Nuking the English language
“The Democratic People’s Republic of Korea (DPRK) will use its nuclear arsenal if attacked by the United States and South Korea, DPRK ambassador to Cuba Kwon Sung Chol said Friday,” reported the Chinese news site Xinhua on August 27. Kwon added, “If Washington and Seoul try to create a conflict on the Korean Peninsula, we will respond with a holy war on the basis of our nuclear deterrent forces.”
What’s unusual about this warning? Perhaps you find the invocation of holy war incongruous since, at best, the North Korean government only tolerates certain religious groups. (Its idea of religion, you’ll recall, is a decidedly unholy admixture of the cult of the Kim dynasty’s personality and juche, a secular doctrine that combines will with self-reliance.)
In fact, the discordant note sounded by Ambassador Kwon is more subtle. In a recent post at the Economist’s Language blog, the author, known only as T.C., sheds some light.
Britain is currently pondering whether to replace its nuclear-armed Trident submarines. It is striking that virtually every British media outlet follows the government line in talking delicately about the nation’s “nuclear deterrent”, rather than “nuclear weapons”. You might expect it from the right-wing Daily Telegraph, but the leftie New Statesman uses it too, even while bashing the programme for not being sufficiently independent of the United States.
In other words, “our nuclear deterrent” is a euphemism that facilitates “talking delicately” about nuclear weapons. It well serves its intended purpose: casting nuclear weapons in a purely defensive light. However, the United States, for example, has never forsworn first use of nuclear weapons. Not to mention that even if nuclear weapons were retained purely for defensive purposes, their very possession by a state invites development by other states for their defense (ostensibly), as well. Meanwhile, North Korea’s use of the term is a sign that we shouldn’t underestimate how media-savvy NORK’s representatives can be.
Along with a euphemism’s effectiveness hiding the true meaning of a word, the measure of its success lies in how difficult it is to spot. While the American disarmament community doesn’t fall into the same trap of using the term as the New Statesman did, the implications of “our nuclear deterrent” succeeded in escaping me until recently. Furthermore, my efforts to trace its origins have been unsuccessful, though one can’t help but suspect it’s the work of a communications firm.
In other words “nuclear deterrent” is what the good guys retain for emergencies; “nuclear weapons” are what the bad guys wield — or seek to. The former word blunts the impact of the latter.
Nuclear advocates have taken another term from the field of nuclear weapons and not only turned it on its head, but appropriated the concept for their own use. Though linguistically a negative, “nonproliferation” has long been a word that offers us hope for a safer future. It’s memorialized, of course, in the landmark Treaty on the Non-Proliferation of Nuclear Weapons (NPT), which has been instrumental in keeping nuclear war at bay since it was ratified. But somewhere along the way the word “nonproliferation” was hijacked. It’s come to mean, for starters, keeping nuclear weapons, materials, and know-how from states that the Western world has deemed unstable, or more to the point, irrational (read Muslim).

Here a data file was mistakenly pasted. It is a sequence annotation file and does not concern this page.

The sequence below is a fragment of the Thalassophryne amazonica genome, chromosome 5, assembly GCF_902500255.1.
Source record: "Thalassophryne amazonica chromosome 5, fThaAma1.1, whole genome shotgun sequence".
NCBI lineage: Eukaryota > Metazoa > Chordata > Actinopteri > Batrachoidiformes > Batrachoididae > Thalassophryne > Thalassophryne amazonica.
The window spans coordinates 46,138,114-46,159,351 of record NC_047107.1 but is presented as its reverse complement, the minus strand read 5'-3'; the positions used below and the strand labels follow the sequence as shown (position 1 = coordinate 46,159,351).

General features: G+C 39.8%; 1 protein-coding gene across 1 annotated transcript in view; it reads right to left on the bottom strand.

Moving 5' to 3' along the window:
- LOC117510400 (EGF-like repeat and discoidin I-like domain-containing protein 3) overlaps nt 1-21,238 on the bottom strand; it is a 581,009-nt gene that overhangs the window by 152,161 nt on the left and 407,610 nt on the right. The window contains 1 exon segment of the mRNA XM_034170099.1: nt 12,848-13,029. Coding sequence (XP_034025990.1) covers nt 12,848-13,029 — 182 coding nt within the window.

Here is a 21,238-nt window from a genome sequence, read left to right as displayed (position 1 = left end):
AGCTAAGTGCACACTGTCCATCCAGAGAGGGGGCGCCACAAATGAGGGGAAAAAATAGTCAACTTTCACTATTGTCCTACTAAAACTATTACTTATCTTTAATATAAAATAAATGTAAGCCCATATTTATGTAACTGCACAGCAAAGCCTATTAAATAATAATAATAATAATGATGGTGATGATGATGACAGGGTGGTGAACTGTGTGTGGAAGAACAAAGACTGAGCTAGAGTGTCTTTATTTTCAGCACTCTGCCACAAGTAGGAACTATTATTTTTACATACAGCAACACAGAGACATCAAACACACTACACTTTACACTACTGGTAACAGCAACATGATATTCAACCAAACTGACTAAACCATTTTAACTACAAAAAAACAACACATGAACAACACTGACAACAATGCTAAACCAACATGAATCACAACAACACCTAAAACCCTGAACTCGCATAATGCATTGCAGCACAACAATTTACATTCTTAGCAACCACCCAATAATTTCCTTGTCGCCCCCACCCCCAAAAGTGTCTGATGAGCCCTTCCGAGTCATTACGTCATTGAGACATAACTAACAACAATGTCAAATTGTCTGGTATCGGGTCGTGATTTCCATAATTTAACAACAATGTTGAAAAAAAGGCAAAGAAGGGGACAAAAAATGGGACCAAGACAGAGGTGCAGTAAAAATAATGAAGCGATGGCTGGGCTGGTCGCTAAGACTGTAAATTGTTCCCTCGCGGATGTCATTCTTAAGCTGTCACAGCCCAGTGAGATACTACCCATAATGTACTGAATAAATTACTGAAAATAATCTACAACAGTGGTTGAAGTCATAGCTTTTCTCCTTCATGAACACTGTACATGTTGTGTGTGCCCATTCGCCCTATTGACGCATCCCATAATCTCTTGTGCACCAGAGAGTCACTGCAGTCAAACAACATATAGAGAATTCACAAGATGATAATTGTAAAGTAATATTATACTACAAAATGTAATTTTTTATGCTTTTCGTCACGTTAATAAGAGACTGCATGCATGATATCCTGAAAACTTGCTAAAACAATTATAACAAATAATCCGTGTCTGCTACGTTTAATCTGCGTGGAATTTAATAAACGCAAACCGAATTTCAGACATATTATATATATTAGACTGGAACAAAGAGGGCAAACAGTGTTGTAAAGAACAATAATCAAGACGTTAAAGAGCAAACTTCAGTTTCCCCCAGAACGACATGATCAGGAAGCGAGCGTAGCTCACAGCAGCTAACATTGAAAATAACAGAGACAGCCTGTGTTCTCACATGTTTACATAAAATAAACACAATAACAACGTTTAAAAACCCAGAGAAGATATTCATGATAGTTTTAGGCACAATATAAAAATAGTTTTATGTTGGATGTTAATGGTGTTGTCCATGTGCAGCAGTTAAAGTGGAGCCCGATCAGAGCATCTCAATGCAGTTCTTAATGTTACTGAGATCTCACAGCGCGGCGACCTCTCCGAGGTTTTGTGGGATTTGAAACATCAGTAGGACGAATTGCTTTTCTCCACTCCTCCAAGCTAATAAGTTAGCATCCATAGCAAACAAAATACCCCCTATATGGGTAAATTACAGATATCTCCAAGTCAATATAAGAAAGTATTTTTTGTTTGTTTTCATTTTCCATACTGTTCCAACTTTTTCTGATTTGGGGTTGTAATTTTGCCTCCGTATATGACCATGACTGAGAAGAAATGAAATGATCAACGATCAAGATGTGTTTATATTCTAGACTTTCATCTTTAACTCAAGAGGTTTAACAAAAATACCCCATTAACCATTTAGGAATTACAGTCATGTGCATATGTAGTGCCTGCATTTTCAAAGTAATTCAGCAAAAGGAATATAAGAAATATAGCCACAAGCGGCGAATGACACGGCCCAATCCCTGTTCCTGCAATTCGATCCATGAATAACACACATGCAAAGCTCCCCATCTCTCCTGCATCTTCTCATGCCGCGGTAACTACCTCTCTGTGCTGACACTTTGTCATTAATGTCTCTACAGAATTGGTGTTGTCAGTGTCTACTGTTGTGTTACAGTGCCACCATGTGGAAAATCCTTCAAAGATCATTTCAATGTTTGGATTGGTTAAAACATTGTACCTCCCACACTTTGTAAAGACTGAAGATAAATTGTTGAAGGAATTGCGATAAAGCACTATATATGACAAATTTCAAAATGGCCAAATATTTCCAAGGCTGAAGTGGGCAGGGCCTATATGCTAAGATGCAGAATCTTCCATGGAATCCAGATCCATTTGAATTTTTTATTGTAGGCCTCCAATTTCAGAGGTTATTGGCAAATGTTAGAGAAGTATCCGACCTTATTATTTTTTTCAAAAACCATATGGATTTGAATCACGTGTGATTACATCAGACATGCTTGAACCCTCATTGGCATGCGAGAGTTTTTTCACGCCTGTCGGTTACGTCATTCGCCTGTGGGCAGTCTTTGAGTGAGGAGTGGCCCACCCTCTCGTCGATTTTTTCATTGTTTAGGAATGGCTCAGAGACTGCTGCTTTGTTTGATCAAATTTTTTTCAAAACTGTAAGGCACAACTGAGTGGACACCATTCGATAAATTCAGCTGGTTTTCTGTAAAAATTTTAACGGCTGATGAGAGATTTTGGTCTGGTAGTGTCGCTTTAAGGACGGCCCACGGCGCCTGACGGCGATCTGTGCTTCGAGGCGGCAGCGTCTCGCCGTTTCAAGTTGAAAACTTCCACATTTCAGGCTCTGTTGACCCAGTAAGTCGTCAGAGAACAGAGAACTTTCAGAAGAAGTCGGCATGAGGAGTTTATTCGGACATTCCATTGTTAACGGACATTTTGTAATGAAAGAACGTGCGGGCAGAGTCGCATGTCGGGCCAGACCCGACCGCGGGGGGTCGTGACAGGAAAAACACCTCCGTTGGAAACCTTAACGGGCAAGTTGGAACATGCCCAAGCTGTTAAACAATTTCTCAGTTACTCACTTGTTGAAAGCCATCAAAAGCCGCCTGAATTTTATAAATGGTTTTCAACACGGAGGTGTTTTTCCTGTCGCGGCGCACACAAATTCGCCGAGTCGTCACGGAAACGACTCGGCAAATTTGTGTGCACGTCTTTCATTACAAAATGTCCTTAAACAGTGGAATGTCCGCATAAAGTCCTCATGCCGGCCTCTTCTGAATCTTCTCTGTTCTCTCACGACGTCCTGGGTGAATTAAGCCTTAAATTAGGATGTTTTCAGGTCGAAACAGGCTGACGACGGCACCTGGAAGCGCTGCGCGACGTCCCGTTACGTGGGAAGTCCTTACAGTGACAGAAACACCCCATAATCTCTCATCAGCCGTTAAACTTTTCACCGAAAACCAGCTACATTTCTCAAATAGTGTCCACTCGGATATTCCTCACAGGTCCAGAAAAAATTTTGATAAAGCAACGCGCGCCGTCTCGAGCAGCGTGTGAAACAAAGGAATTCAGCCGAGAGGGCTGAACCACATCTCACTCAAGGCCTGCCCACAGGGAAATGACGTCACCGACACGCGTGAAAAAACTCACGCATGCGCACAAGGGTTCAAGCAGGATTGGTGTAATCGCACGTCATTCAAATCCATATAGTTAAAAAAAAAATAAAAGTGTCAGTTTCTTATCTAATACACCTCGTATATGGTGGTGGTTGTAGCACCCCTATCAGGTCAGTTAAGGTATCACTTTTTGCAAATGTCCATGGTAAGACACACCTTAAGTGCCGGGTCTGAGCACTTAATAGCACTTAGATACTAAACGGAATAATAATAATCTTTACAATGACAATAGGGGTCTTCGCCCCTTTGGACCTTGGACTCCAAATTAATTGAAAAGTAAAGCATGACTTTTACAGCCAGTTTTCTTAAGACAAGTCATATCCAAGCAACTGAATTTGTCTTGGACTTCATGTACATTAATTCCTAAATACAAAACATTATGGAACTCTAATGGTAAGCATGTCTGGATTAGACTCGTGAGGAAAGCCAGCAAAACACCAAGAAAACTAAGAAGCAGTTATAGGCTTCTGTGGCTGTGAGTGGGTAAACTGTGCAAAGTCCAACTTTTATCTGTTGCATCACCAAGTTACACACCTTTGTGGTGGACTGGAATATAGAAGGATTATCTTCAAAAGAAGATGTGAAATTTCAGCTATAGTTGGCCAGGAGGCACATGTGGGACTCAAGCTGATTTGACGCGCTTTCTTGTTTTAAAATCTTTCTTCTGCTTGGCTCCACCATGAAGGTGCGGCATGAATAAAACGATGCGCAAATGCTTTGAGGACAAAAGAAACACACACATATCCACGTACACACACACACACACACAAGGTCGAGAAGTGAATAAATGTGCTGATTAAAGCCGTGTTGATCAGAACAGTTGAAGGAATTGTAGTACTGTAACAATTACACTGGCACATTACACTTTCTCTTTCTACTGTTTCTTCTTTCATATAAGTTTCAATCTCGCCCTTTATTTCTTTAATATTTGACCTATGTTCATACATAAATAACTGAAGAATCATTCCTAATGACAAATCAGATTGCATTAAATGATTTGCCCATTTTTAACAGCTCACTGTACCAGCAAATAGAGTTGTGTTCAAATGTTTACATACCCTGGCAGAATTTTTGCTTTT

Of course, nobody wants another nuclear-armed state like Pakistan, with its compromised army and intelligence agency, or North Korea, ruled by a tyrant. Or, for that matter, an Israel that’s irrational when it comes to the subject of Islam.
But when it comes to reciprocity, nuclear advocates now give only a cursory nod to the section of the NPT that calls for nuclear disarmament (divesting yourself of nuclear weapons as opposed to nonproliferation, stopping the spread). However famously nebulous, it reads in part: “Each of the Parties to the Treaty undertakes to pursue negotiations in good faith on effective measures relating to cessation of the nuclear arms race at an early date and to nuclear disarmament, and on a treaty on general and complete disarmament.” Meanwhile, nuclear advocates are impervious to the claim that disarmament is what provides nuclear states with credibility when calling upon states with aspirations to nuclear weapons to abandon such dreams.
To others (such as myself), substantive — and nuclear modernization-free — disarmament measures demonstrate leadership in an international campaign to make the world free of nuclear weapons. But to American nuclear hawks, the military, not to mention the nuclear-weapons program itself, is all the credibility that the United States needs to halt nuclear powers-in-waiting in their tracks.
In other words, nonproliferation has come to mean checking the spread of nuclear weapons to countries that don’t have them while we get to keep ours (on a reduced scale but with vastly increased funding for modernization).
Even worse, a state like Iran that seems to be be seeking the means to develop a nuclear weapon — if not the actual weapon — finds itself in the sights of a West all too willing to use nonproliferation as a pretext to make said state’s nuclear facilities the bulls eye for an air attack.